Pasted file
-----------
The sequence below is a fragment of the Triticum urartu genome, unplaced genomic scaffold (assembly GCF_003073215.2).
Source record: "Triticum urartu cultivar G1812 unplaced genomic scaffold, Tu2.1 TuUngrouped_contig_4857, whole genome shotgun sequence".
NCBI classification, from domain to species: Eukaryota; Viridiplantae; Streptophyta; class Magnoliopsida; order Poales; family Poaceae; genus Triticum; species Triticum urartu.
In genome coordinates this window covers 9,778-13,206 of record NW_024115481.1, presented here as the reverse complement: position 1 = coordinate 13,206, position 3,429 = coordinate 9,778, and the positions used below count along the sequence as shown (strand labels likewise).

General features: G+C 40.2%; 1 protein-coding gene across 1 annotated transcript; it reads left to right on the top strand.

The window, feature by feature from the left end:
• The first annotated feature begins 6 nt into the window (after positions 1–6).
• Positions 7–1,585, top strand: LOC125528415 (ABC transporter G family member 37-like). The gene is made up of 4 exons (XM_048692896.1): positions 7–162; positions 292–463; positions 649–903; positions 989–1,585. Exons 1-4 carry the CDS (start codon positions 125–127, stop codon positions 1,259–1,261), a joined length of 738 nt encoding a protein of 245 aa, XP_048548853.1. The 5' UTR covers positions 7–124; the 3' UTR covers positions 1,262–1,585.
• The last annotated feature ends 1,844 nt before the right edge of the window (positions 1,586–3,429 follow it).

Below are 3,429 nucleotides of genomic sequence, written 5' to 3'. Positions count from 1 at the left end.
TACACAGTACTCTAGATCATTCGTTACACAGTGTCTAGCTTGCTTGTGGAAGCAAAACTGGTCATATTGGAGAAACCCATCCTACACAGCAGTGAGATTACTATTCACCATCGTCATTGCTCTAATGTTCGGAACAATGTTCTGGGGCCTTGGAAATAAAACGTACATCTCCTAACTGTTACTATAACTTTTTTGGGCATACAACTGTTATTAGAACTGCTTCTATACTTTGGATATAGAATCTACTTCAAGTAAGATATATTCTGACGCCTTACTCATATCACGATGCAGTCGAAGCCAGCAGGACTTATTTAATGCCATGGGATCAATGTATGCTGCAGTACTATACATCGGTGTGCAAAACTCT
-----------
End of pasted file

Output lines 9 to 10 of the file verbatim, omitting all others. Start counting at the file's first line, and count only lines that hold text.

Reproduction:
• The last annotated feature ends 1,844 nt before the right edge of the window (positions 1,586–3,429 follow it).

Below are 3,429 nucleotides of genomic sequence, written 5' to 3'. Positions count from 1 at the left end.